Chelwood

From Wikishire
Jump to: navigation, search
Chelwood
Somerset
Chelwood church.jpg
St Leonard's church, Chelwood
Location
Grid reference: ST634619
Location: 51°21’18"N, 2°31’30"W
Data
Population: 153  (2001)
Post town: Bristol
Postcode: BS39
Dialling code: 01761
Local Government
Council: Bath & NE Somerset
Parliamentary
constituency:
North East Somerset

Chelwood is a small village within the Chew Valley in Somerset about 8 miles from each of Bristol and Bath. The parish had a recorded population of 153 in 2001.

The village appears in the Domesday Book as Cellwert (and in later records appears as Celeworda, Celleweit and Chelworth). The name if from Old English and may mean "well watered hill farm", or be from Ceorl weorþ ("countryman's land"), which may suggest common land. The first attested use of the form "Chelwood" dates from the 12th century.

Chelwood is one of the nine Thankful Villages in Somerset where all the men returned from the First World War; four went and four returned.

Parish church

St Leonard's church was nearly all built around 1850, but two corbel-heads of the nave arcade are said to be 13th-century. The font is Norman with tiny volutes at the edges and a top frieze of something like lambrequin]]s. The stained glass has various 16th-century Flemish bits in the south aisle window.

The tower contains a bell dating from 1773 and made by Abraham Bilbie of the Bilbie family.[1] It has been designated by English Heritage as a Grade II* listed building.[2]

History

The village formed part of two holdings, known as East and West Chelwood. Both sides were originally owned by the Earl of Warwick's estate, but East Chelwood passed to the Popham family, where it remained into the early 20th century.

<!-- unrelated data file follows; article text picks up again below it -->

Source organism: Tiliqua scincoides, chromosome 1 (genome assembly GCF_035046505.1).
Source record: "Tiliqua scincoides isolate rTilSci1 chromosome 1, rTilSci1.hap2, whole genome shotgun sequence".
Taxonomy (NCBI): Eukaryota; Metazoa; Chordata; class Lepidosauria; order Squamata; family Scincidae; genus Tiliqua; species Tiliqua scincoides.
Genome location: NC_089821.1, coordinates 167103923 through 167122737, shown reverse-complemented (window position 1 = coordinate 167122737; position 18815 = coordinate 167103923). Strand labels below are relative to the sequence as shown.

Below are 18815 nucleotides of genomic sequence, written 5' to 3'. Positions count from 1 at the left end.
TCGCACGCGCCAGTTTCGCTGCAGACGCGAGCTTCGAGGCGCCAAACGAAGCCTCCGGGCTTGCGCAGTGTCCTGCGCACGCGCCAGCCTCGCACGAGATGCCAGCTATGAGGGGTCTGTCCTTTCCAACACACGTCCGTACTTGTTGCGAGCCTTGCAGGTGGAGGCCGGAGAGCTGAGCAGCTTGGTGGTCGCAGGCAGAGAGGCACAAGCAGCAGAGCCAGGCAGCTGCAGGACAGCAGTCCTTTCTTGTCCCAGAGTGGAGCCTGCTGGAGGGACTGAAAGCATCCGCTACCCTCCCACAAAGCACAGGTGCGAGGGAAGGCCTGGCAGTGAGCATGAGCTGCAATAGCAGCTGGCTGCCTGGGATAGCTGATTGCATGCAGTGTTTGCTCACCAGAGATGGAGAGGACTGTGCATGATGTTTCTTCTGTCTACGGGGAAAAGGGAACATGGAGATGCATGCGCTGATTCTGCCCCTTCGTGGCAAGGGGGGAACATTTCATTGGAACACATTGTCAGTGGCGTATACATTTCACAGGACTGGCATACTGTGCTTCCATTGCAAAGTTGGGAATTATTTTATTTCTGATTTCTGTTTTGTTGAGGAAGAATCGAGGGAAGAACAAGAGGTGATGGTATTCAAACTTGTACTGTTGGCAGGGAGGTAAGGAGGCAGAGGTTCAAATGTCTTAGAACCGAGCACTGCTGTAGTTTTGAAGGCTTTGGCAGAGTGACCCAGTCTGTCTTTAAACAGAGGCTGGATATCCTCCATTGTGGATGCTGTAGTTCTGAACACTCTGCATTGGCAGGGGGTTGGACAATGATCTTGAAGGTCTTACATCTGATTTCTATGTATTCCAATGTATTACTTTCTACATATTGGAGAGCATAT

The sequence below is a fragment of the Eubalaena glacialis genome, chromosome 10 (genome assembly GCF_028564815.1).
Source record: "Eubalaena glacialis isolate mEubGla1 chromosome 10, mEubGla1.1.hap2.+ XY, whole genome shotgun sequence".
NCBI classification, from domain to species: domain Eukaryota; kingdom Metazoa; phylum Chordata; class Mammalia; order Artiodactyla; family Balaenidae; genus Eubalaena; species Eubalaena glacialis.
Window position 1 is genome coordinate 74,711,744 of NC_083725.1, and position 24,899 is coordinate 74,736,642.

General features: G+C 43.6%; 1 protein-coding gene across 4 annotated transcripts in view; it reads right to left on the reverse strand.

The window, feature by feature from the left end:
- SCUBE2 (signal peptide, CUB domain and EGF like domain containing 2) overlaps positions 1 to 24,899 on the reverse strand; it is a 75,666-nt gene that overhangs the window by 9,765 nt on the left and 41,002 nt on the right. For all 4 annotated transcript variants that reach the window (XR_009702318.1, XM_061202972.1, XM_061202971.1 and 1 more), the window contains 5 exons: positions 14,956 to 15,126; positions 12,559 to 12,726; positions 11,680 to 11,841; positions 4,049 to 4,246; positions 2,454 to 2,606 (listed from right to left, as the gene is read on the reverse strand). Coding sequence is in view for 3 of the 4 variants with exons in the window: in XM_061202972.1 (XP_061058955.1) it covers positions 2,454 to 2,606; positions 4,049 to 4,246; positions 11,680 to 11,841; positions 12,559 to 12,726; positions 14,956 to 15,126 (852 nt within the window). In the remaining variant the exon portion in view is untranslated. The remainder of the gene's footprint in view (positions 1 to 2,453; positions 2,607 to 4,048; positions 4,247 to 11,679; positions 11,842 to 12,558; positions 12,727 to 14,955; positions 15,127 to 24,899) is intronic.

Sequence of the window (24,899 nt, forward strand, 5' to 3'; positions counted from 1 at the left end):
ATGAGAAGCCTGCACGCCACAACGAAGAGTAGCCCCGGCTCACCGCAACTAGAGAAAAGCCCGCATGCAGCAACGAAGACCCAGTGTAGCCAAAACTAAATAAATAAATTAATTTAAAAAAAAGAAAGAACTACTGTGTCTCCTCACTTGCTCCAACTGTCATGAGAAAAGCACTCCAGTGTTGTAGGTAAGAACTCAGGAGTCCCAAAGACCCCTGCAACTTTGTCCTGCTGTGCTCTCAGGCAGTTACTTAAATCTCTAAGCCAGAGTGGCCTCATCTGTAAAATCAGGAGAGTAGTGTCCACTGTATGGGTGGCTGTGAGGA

Sights of the village

Chelwood House was built in the valley of the river Chew in 1681 as a Dower house, and sits in 1.3 acres of gardens. The property is a Grade II listed building.[3]

Chelwood includes several other Grade II listed buildings:

  • Church Farmhouse[4]
  • Malt House Farmhouse[5]
  • Old School House[6]
  • Park Farmhouse[7]
  • Wall and railings about 5 yards northeast of Old School House[8]
  • Withydale and attached house[9]

Outside links

Commons-logo.svg
("Wikimedia Commons" has material
about Chelwood)

References

  1. Moore, James; Roy Rice & Ernest Hucker (1995). Bilbie and the Chew Valley clock makers. The authors. ISBN 0-9526702-0-8. 
  2. National Heritage List England no. 1017050: Church of St Leonard (Historic England)
  3. National Heritage List England no. 1019761: Chelwood House (Historic England)
  4. National Heritage List England no. 1017049: Church Farmhouse (Historic England)
  5. National Heritage List England no. 1019021: Malt House Farmhouse (Historic England)
  6. National Heritage List England no. 1020758: Old School House (Historic England)
  7. National Heritage List England no. 1019763: Park Farmhouse (Historic England)
  8. National Heritage List England no. 1017349: Wall and Railings, Chelwood (Historic England)
  9. National Heritage List England no. 1019941: Withydale (Historic England)